When we ask ourselves how we are to serve – how we are to drop our nets and be disciples – it might also help us to understand that we are not all called to serve in the same way. While it is important for us as a Church community to be “united in purpose and in mind” (as today’s scripture reading reminds us) our gifts call us to disciple in different ways. It is also important to remember that perhaps sometimes we think we are serving others one way but are really serving them in another way that we have not thought of. Rachel Remen tells the story of an intern who struggled tirelessly to bring medical attention to young men at an inner-city AIDS ward in San Francisco at the beginning of the AIDS crisis in North America. The young intern soon became overwhelmed at the futility of his efforts as he watched many of the men die. However, the intern (who was Buddhist) later confided in Dr. Remen about how he had prayed for each of the men he treated and had lit a candle for each patient on his alter when they died. Remen writes: “Many years afterward…it has made him wonder. Perhaps the reason he was there was not what he had thought. He had expected to serve by curing and rescuing his patients. When their problems proved resistant to his medical expertise, he had felt useless. But maybe he was not meant to be there to cure people. Perhaps he was there so that no one would die without someone to pray for them. Perhaps he had served every one of his patients flawlessly.” Maybe being a disciple is not just about being called to the light but dropping our “nets” (what ever those nets may be) and adding to that light by living out our calling according to the gifts God has given us.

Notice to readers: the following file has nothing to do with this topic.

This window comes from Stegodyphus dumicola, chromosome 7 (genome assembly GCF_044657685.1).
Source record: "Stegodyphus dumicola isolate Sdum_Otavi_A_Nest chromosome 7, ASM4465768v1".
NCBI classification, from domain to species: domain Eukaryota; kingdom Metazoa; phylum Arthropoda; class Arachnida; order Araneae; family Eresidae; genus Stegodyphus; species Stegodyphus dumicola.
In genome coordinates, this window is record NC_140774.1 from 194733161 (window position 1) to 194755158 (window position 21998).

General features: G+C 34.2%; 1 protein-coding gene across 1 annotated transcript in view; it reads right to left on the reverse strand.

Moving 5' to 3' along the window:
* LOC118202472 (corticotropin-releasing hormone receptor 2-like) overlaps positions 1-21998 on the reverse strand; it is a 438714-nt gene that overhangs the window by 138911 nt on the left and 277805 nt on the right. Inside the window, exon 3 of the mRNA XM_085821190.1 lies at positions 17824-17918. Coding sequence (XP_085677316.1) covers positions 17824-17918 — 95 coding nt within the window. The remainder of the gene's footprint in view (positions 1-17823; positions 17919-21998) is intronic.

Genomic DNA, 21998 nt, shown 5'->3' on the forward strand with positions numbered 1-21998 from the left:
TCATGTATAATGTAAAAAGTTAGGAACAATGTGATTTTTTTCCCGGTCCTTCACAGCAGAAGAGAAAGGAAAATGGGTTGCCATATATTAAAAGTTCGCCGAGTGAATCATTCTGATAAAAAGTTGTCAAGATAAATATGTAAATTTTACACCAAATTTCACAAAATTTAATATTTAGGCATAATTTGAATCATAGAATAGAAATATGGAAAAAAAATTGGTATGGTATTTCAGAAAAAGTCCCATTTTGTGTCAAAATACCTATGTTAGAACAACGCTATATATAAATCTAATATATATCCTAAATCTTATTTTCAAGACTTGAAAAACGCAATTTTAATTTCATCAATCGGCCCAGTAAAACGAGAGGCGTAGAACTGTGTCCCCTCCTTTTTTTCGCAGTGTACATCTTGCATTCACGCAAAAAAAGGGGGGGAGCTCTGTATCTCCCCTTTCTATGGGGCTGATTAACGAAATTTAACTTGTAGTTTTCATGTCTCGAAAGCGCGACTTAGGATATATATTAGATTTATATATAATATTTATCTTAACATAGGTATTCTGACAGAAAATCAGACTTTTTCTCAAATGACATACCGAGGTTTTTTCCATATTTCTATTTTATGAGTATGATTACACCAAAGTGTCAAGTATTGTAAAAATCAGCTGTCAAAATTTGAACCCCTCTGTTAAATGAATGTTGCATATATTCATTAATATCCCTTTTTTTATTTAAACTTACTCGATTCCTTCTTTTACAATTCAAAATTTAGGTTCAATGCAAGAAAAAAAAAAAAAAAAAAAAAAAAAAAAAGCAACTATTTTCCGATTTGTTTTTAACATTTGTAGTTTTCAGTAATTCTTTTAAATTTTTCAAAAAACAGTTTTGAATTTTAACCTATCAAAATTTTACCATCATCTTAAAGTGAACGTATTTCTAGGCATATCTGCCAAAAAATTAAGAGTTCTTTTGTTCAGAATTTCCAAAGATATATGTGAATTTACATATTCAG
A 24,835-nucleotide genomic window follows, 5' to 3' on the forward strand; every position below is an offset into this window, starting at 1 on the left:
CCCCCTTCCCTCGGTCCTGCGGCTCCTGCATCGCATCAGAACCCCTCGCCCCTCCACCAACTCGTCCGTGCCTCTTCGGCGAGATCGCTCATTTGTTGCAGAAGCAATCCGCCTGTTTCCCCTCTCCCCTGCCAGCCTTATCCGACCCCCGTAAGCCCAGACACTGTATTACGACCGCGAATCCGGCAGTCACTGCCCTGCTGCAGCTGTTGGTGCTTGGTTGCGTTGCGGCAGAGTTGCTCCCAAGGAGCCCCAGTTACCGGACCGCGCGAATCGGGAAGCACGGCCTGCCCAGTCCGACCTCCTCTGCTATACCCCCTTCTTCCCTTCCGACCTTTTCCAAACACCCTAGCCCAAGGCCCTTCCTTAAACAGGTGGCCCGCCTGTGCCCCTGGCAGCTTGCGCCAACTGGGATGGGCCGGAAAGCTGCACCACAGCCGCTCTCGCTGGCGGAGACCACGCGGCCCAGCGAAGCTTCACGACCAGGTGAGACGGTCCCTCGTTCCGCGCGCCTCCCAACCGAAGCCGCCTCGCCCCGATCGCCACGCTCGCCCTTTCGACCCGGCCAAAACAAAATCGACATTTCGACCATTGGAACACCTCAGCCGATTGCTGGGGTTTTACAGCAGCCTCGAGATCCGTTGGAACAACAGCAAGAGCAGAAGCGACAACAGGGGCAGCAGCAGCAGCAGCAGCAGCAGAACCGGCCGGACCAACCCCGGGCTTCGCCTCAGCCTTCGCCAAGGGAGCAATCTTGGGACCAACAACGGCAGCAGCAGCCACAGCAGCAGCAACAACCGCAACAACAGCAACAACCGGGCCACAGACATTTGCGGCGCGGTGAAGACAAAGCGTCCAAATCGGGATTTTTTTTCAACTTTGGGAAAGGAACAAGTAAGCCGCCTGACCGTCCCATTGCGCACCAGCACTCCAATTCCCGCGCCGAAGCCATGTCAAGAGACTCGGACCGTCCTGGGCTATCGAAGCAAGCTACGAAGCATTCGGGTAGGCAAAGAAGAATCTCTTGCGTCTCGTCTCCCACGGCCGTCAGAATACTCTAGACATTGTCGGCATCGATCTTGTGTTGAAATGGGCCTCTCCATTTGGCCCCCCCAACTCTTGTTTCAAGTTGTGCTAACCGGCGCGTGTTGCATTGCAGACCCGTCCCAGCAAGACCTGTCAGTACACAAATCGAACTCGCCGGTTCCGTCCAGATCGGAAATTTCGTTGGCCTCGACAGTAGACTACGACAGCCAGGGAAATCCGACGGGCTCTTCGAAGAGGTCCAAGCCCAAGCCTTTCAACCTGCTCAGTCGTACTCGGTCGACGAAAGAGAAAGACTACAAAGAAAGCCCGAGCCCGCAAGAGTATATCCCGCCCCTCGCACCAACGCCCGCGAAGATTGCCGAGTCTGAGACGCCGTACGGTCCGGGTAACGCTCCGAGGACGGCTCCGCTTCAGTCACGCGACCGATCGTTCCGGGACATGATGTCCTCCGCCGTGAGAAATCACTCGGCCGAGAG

When I was a teen I experienced the drama of an alter call and the idealism of wanting to do something “big” as a disciple of Christ. But in my continuing journey of effort towards discipleship I have learned that the call was, and continues to be, as unlikely as watching a self-proclaimed atheist with a vacuum cleaner in his hand and as difficult as allowing oneself to be served; as complex as discerning one’s call and as simple as a woman doing her best to help out the parents of disabled children when she could. All together it is as unlikely, difficult, complex, and simple as faith.
In preparation for this reflection I wrote out some of today’s scripture passages on a piece of paper and circled the words that I found meaningful. The words that jumped off the page were: “light, light, come, seek, united…follow.” The following Inuit prayer song seems a beautifully fitting prayer for the journey of a disciple and an equally fitting prayer to end this reflection:
The great sea has set [us] in motion
Set [us] adrift,
And [we] move as weeds in the river.
The arch of sky
And mightiness of storms
And [we are] left
Trembling with joy.